"HE HAS SHOWN YOU WHAT IS GOOD. AND WHAT DOES THE LORD REQUIRE OF YOU? TO ACT JUSTLY, AND TO LOVE MERCY AND TO WALK HUMBLY WITH YOUR GOD?"
These words from the ancient prophet Micah boldly hang over the entrance to the headquarters of FOOD FOR THE HUNGRY where my son-in-law Ryan works. Those who work there are reminded each day that God's purpose and desire for his people is not to blithely or routinely go through the external motions of worship without a sense of our call and responsibility as God's people to serve others in the world.
Mark Labberton, in his book "The Dangerous Act of Worship" suggests that most Christians and most churches today have mistakenly focused on avoiding "false dangers" when they worship. In our consumeristic culture, for example, we tend to worry a lot more about managing a safe, relevant and comfortable worship that salves our hearts. The result is that the Church has fallen asleep to the purposes of God and the needs of the world. Instead of being a factor that strengthens us to go out into the world to be the church, worship has become a "one-hour martinizing" to take care of our individual spiritual needs for the next seven days until we can come back in to get another dose of spiritual balm.
There is no doubt that being in the presence of God should and does remind us of God's saving acts through Christ and his unquenchable love for us as individuals. But somewhere along the way we have lost our way. Like the children of Israel wandering through the wilderness on their journey to Caanan, the Church (large C but also small c or local church) has lost sight of God's call to be a transformational covenant people blessing others. Instead, we have focused on self and on safe worship.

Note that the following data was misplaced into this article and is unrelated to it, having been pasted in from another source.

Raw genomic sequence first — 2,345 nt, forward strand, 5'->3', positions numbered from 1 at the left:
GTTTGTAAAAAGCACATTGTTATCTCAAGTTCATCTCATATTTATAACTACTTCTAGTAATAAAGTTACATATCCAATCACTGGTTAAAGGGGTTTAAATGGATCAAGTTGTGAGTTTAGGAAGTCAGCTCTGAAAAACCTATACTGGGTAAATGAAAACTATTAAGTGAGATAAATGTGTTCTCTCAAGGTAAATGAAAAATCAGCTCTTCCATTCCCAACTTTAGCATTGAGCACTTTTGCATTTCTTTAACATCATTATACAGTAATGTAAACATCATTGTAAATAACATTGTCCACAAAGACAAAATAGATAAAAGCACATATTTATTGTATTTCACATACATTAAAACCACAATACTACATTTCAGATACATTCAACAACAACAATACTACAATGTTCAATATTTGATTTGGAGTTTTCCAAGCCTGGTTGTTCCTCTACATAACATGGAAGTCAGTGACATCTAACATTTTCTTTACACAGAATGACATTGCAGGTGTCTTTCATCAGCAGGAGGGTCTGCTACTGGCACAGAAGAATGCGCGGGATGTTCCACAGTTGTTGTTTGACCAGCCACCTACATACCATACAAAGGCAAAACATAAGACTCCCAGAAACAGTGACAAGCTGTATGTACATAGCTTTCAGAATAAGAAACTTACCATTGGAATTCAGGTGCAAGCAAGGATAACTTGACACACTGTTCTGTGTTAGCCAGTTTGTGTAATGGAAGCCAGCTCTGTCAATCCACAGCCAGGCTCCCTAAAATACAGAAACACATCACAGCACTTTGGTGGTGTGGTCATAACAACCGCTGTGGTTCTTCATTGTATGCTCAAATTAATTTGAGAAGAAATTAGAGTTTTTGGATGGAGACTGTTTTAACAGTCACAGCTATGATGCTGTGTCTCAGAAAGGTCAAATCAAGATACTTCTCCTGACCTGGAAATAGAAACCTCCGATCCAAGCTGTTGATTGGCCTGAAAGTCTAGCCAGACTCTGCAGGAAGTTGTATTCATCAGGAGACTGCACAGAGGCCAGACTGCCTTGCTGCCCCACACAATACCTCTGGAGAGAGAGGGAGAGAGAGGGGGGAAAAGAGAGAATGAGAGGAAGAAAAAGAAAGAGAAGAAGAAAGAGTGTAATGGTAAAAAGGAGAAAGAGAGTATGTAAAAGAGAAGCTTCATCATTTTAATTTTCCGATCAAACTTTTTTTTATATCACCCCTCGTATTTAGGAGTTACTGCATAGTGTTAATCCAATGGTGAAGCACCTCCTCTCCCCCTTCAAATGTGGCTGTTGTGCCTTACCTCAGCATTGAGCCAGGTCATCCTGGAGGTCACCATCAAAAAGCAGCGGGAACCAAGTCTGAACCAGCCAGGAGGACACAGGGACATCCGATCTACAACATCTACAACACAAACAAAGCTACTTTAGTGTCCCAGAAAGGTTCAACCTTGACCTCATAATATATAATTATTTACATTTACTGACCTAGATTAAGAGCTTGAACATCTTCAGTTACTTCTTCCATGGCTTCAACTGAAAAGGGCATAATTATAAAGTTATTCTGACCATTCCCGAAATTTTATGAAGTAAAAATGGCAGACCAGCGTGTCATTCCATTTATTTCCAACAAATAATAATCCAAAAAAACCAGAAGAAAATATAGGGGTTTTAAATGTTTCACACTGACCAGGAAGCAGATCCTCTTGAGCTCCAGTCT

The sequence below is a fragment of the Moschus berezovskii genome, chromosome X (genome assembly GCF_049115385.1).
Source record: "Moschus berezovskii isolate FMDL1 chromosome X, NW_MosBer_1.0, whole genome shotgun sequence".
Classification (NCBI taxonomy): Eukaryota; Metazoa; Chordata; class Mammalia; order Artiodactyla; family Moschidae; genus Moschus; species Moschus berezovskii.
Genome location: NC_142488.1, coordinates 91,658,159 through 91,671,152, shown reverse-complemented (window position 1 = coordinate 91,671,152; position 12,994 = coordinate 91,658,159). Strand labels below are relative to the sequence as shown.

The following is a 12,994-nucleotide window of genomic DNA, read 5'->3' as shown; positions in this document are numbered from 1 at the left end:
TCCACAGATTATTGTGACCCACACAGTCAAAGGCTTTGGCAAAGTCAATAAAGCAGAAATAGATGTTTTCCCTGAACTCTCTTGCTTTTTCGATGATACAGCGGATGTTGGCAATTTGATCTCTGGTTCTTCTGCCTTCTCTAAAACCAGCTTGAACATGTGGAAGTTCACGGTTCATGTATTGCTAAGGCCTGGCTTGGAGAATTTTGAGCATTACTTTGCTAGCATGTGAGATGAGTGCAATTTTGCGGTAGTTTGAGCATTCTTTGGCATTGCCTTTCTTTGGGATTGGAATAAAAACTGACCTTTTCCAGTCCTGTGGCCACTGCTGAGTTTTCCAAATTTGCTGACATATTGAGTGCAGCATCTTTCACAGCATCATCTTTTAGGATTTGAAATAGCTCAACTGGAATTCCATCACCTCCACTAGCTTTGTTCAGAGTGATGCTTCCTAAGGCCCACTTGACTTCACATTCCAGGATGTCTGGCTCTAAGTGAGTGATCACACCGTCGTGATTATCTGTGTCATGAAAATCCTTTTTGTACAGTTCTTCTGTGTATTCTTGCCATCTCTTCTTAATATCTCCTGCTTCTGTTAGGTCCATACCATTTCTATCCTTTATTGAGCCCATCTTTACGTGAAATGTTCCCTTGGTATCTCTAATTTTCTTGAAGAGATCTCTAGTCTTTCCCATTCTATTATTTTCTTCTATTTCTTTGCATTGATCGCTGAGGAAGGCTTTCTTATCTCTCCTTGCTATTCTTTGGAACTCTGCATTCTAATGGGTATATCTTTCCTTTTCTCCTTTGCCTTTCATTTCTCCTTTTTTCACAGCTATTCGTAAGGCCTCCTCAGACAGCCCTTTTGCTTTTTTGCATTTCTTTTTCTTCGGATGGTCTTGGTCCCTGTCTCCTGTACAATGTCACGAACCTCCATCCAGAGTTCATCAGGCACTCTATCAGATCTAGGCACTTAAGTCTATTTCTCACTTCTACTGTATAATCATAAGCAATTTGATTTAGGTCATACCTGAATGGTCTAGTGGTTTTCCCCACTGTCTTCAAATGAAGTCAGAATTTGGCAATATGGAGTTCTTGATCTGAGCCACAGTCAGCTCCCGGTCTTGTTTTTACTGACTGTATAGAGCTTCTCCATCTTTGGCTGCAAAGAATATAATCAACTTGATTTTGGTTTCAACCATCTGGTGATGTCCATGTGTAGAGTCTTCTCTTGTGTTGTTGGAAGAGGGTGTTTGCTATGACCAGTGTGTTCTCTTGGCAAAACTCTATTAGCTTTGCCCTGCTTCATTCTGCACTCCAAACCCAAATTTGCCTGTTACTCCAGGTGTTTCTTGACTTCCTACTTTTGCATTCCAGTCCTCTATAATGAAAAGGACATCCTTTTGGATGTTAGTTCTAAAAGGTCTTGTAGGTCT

Dr. Labberton challenges that view in his book. And I knoow that he will challenge us this weekend when he speaks at Calvary at both our Saturday night and our Sunday morning services. Someone once said that the goal of preaching is "to comfort the afflicted and to afflict the comfortable." I am sure that there will be a little of both as we hear this prophetic call to service and to justice.
This morning, as I was anticipating our weekend services with Dr. Labberton, I was reminded of a quote from the essayist Annie Dillard in her book "Teaching a Stone to Talk."
“On the whole, I do not find Christians, outside of the catacombs, sufficiently sensible of conditions. Does anyone have the foggiest idea what sort of power we so blithely invoke? Or, as I suspect, does no one believe a word of it? The churches are children playing on the floor with their chemistry sets, mixing up a batch of TNT to kill a Sunday morning. It is madness to wear ladies’ straw hats and velvet hats to church; we should all be wearing crash helmets. Ushers should issue life preservers and signal flares; they should lash us to our pews. For the sleeping god may wake someday and take offense, or the waking god may draw us out to where we can never return.”
I had always read that quote with the perspective that worship should be exciting and energizing; that is should just really pump up and encourage the believer through a dynamic liturgy of singing, prayer and preaching. Today, however, I thought of it more in terms of this call to look outside the walls of our weekly church service. It is a reminder that true worship is an encounter with the living God and it is something explosive and dangerous because when we truly worship, we are so transformed that we will also be a transformational force in the world.